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Escaping a forwardslash in awk like

awk  '/javascript\//'

doesn’t work
The way to do so is using the hexadecimal value of “/” which you can figure with the “od” unix command:

echo "/" | od -x

which returns:
0000000 0a2f

then doing:

awk '/javascripta2f/'

works fine!

A probably ridiculous thing to do, I know, but in hope of getting valuable help for you elisp expert guys out there (I’m all ears) I’m going ahead to show the unusual path I followed to simply bind the org-cicle invoked with an argument 64 (C-u C-u C-u)

(This is also a litle probe of how magnanimously flexible the emacs lisp environment can actually be to allow us to record processes we want automated for later reuse)
1) I started to record the macro “C-(
2) made the call to org-cycle to reveal-all by previously pressing C-u three times “C-u C-u C-u M-x org-cycle
3) stopped recording macro “C-)
4) did “M-x kmacro-name-last-macro” (which provides the lambda form of the last created macro)
5) ran “M-x insert-kbd-macro
6) assigned a key binding to it (global-set-key(kbd “C-+”) ‘my-org-reveal-all)

(fset 'my-org-reveal-all
(lambda (&optional arg) "Keyboard macro." (interactive "p") (kmacro-exec-ring-item (quote ([21 21 21 134217816 111 114 103 45 99 121 99 108 101 return] 0 "%d")) arg)))

(global-set-key(kbd “C-+”) ‘my-org-reveal-all)

Due to a disk failure on a server I needed to preserve several databases created for students. Some of them were empty, consecuently doing:
mysqldump with the option --all-databases yielded an error and didn’t work.

What worked instead, was iterating through and mysqldumping them individually with this shell oneliner:

for I in $(mysql -uroot -p****** -e 'show databases'); do  mysqldump -uroot -p****** $I > $I.sql; done;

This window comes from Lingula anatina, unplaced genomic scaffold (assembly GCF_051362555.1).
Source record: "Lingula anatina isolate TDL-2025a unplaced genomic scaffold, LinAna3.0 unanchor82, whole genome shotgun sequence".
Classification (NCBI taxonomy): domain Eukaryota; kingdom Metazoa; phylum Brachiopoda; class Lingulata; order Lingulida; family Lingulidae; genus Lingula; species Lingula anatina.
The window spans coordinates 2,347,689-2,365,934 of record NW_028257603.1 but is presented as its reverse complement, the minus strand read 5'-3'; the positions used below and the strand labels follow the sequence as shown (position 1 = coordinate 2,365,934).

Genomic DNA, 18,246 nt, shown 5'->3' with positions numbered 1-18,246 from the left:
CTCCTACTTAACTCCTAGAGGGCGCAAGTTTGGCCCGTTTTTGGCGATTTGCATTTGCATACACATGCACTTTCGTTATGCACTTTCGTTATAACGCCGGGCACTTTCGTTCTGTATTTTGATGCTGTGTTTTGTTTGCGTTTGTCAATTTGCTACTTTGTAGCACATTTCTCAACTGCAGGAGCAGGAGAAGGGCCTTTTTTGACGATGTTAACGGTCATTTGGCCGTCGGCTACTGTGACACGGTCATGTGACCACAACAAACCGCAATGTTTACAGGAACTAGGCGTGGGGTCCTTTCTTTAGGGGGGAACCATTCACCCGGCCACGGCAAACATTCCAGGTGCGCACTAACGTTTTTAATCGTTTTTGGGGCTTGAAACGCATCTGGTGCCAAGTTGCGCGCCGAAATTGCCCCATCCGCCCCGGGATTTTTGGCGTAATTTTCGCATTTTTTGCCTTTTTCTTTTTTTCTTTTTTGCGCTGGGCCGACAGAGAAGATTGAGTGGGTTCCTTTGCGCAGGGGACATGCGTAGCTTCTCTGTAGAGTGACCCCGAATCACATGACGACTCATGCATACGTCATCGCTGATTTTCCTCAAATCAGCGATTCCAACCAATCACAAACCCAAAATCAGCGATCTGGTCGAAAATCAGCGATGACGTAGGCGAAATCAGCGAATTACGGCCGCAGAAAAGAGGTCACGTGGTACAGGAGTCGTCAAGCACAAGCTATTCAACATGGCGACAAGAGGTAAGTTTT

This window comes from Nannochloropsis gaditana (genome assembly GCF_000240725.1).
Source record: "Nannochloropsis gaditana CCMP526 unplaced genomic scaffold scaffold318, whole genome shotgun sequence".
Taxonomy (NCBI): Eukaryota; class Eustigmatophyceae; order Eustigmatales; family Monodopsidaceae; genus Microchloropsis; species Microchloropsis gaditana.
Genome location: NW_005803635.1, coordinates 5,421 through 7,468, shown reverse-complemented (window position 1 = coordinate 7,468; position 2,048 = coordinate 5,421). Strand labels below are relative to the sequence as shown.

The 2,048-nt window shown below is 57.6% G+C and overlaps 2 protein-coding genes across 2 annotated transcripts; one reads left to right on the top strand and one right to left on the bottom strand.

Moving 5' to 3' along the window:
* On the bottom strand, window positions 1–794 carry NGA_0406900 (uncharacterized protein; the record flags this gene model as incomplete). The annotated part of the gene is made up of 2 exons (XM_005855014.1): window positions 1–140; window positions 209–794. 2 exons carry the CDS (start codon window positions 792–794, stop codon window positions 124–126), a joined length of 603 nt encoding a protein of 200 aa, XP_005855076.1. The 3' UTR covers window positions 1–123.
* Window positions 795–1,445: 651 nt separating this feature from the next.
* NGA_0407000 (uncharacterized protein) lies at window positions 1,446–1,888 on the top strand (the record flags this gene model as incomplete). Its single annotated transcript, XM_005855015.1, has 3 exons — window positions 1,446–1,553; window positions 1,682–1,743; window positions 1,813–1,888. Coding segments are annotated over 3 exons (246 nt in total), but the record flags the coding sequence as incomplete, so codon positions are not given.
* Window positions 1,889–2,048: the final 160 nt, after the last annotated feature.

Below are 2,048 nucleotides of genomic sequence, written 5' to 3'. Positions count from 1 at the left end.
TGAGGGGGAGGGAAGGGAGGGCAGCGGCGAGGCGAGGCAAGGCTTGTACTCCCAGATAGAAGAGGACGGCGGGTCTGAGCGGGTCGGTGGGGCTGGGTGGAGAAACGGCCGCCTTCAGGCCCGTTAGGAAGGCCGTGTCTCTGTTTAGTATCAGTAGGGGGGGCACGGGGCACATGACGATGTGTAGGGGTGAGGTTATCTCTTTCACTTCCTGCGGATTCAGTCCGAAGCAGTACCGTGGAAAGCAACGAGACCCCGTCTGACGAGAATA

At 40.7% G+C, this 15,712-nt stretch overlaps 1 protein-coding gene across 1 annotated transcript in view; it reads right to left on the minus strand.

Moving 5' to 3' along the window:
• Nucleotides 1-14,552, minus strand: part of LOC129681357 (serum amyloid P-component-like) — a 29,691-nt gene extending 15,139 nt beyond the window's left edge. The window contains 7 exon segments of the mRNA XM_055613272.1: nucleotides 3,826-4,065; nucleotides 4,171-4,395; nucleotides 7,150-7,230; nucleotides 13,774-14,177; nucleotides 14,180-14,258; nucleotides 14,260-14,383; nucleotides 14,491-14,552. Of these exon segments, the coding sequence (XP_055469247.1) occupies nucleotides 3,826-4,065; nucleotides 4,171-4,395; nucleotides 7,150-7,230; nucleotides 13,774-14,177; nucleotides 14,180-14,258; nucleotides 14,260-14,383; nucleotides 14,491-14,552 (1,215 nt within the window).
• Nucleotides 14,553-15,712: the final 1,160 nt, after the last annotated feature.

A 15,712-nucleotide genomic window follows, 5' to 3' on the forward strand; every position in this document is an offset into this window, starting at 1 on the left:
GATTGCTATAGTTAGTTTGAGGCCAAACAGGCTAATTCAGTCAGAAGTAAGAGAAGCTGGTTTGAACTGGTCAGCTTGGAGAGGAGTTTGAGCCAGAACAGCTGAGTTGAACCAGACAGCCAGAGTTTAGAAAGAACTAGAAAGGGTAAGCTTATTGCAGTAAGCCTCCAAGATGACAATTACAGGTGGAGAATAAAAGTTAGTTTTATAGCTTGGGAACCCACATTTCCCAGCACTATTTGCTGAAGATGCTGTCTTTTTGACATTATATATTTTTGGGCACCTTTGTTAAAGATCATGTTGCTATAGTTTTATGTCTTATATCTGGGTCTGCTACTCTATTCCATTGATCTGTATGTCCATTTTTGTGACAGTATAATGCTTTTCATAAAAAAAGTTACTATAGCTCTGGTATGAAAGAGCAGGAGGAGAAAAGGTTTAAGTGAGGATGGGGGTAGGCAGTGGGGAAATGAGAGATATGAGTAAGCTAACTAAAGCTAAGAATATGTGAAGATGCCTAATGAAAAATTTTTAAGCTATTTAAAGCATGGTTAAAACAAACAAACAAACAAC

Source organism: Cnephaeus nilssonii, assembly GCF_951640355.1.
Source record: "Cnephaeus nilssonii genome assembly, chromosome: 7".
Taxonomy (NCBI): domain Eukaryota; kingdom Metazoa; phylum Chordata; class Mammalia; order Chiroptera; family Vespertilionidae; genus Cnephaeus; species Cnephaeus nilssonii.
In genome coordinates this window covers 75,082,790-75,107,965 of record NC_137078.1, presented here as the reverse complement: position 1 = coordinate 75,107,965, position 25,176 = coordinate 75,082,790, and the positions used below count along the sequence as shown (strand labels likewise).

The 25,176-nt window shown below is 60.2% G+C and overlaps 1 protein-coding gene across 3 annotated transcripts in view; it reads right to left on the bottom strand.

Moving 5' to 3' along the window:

I compressed those created files into one tar inmediately after:

ls -1 | xargs tar -cvzf backupOfDatabases.tgz

I finally got it on how to alter the combination of ALT + (backtick|tilde) keys (the backtick is the one above the tab key), which Ubuntu Oniric Ocelot (11.10) assigned to a new functionality for flipping through windows in the switcher. This system shortcut could surely come as a nasty surprise when you upgrade from version 10.xx, turning unusable whatever command you might had bond in your applications. My emacs setup specially does make a lot of use of these two keys, so I wanted to thank the guy and record his solution found as a response buried in this support thread
Simply all it takes for disabling the default hotkeys is to:
1) get the CompizConfig Setting Manager
"sudo apt-get install config-editor" (it does not come included in Ubuntu Ocelot 11.10)
2) bring it up, (typing “CCSM” in your terminal)
3) look under Desktop -> Ubuntu Unity Plugin -> Switcher
resetting ALT+`
4) pick the last two shown there, and create a key combination for them (which very non-intuitively appear listed as “disabled”). The functions in question are:
:: key to flip through windows in the switcher
:: key to flip through windows in the switcher backwards
(note how in this case I had already set them to C-Alt 7 and C-Alt 8)

Yeah, it’s over babe, we’re back in business!

I have been enjoying the window placement hotkeys in Ubuntu ever since I accidentally discover them. The possibility to center/maximize or reposition windows to any side of the screen becomes essential when you tasted the power of mouseless interactions. I only wished to find something similar for my cygwinized laptop, and was happy to learn that Windows 7 alows some window management via the keyboard with the following shortcuts:
:: windows-key + up-arrow: maximizes the current window
:: windows-key + (left/right)-arrow: docks the current window in the left or right side of the screen
:: windows-key + down-arrow: minimizes, or restores the size of a maximized window